Impact of kkk.docx - ` Diyunuge 2 Amesha Diyunuge Sociology...

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` Diyunuge 2 Amesha Diyunuge Sociology Spring 2017 Professor Glasse 13 May 2017 The Impact of Ku Klux Klan on the black people differs now than in the 20th Century The impact of Ku Klux Klan on black people differs now than in the 20th century. Since the beginning of the group, the group KKK has evolved from being a powerful enforcer to someone who takes the backburner. The new KKK generally has the same principles as the old Ku Klux Klan nevertheless there has been some serious considerate changes to the Klan. The group on a majority scale no longer has a huge impact on the people as it once did. Racism has always flourished because of several reasons. One of the reasons lies in the slave trade, the Europeans constructed a belief that the black race is inferior to the whites.The idea of racism helped to “justify colonial rule over non whites” (Introduction to sociology, chapter 11) and with that groundwork laid down the principle was used for years to come. A second reason is the color of each race, for the longest time white has always been corresponded with the idea of purity while black has always been related to the idea of evil. These symbolic reasonings immersed with the reaction of the whites when they saw the blacks on the African shores set forth the revelations. The third reason was the concept of race itself. Count Joseph Arthur de Gobineau (1816-1882) created the idea that all three races exist: white, black and yellow. The white race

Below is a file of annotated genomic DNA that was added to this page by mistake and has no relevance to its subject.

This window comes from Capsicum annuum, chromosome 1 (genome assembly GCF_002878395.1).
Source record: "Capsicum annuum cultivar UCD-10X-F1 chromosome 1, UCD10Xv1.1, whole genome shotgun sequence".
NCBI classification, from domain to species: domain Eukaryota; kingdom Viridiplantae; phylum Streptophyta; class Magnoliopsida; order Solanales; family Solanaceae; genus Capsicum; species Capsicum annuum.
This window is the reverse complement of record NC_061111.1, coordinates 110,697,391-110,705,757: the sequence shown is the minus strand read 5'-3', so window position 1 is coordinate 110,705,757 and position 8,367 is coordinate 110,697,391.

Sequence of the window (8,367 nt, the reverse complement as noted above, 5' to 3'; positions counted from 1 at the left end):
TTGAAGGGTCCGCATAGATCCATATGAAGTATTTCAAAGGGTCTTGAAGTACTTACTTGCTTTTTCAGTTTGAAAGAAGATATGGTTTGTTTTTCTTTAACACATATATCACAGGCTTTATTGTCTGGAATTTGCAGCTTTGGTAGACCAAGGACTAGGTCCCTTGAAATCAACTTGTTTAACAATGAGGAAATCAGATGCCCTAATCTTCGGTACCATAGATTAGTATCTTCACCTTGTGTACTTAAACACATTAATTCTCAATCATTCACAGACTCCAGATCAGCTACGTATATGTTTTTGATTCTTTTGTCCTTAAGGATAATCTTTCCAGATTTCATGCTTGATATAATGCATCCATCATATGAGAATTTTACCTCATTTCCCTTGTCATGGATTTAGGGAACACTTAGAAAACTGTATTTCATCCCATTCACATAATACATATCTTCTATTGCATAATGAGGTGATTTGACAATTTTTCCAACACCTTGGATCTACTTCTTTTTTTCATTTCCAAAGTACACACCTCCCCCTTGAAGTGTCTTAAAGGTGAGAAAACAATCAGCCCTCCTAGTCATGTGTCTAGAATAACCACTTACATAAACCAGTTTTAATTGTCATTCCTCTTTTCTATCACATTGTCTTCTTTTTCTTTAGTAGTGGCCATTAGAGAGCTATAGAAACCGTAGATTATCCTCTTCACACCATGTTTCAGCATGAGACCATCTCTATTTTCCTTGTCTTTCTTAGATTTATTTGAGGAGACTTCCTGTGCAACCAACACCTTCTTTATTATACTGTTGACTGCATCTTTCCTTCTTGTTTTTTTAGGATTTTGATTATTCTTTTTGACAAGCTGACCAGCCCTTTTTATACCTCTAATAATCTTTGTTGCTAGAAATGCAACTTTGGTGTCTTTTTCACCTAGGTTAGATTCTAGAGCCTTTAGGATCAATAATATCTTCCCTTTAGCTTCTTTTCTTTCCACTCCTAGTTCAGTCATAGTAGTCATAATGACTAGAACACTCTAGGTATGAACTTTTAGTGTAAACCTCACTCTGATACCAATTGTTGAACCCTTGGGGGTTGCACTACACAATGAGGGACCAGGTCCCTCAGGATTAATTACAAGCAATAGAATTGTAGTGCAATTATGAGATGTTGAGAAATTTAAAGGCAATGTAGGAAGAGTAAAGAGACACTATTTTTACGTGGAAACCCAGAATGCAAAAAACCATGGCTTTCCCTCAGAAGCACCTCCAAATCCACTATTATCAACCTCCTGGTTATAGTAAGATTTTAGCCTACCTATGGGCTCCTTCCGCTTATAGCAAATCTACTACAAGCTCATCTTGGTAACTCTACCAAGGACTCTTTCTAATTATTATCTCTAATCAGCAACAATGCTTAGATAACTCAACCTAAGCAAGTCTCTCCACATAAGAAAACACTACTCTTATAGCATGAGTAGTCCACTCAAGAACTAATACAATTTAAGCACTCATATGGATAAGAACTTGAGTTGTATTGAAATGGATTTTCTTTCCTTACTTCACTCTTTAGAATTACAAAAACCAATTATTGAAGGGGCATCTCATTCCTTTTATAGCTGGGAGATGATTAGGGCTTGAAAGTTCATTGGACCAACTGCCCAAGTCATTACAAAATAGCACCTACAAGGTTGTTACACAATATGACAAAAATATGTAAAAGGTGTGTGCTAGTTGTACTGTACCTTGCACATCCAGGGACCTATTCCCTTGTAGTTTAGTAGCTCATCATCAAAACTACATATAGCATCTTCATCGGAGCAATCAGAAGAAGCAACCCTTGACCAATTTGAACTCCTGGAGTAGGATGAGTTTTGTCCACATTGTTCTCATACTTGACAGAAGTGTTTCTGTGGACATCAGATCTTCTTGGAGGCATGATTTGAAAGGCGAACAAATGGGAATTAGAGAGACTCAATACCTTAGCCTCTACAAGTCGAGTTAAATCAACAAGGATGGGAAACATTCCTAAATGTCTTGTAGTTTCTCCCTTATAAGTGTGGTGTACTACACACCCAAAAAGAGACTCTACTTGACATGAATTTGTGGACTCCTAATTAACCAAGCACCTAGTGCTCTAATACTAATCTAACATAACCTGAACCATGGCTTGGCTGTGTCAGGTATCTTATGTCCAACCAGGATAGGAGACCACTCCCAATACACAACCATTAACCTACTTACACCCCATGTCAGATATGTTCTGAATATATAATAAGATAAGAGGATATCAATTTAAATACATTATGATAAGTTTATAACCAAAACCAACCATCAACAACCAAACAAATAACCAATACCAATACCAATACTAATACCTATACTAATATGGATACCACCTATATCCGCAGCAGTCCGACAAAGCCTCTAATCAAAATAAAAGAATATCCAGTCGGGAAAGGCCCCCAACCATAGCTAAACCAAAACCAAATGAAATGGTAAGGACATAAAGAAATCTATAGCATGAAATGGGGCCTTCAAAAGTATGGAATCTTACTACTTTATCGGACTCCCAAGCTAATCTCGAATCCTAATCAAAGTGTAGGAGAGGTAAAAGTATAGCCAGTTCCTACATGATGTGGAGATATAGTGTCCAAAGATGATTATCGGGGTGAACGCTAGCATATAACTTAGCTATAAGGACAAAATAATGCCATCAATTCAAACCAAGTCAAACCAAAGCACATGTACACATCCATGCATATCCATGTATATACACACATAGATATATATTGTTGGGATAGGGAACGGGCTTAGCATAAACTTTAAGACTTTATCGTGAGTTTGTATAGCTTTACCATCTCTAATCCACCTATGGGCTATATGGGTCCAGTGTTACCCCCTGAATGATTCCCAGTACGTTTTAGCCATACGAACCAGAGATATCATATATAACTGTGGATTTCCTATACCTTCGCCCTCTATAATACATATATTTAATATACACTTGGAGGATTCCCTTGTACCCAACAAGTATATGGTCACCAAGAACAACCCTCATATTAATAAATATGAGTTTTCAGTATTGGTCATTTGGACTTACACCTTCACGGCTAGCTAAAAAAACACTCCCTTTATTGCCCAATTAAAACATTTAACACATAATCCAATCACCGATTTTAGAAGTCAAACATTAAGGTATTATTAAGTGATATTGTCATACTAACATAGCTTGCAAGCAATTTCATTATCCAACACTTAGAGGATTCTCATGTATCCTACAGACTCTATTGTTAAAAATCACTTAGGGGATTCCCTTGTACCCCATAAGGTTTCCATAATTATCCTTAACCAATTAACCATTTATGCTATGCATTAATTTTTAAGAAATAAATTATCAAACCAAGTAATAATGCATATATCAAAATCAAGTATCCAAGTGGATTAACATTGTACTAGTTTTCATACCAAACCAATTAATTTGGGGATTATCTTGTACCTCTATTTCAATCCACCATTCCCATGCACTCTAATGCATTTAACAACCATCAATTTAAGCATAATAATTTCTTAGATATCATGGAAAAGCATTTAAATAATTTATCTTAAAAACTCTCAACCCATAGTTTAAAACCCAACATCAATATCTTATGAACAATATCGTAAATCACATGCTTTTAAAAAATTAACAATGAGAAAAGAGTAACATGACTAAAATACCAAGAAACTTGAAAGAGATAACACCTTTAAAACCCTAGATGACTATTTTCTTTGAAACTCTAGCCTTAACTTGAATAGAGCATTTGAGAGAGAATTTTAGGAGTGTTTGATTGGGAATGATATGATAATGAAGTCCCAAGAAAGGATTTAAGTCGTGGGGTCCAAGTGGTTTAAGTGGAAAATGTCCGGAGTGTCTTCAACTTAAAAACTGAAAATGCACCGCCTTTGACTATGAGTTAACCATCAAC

Diyunuge 3 had the superior intelligence, morality, and willpower contrasted to the blacks who were considered cousins of animals. First, let us begin with the groundwork of the notorious Ku Klux Klan. The KKK began in December 1865 when six Ex-Confederate met in a law office in Pulaski, Tennessee in secrecy. Even though the KKK started with only six members, the word spread and the new found members rode out creating “frivolous mischief and tomfoolery ( Bullard, Sara. The Ku Klux Klan: A History of Racism and Violence. Montgomery, Ala.: Klanwatch, a Project of the Southern Poverty Law Center, 1991. Book )” One of their favorite tactic of mischief was when a white-sheeted klan member rode to a black’s family home in the night and ask for a cup of water,

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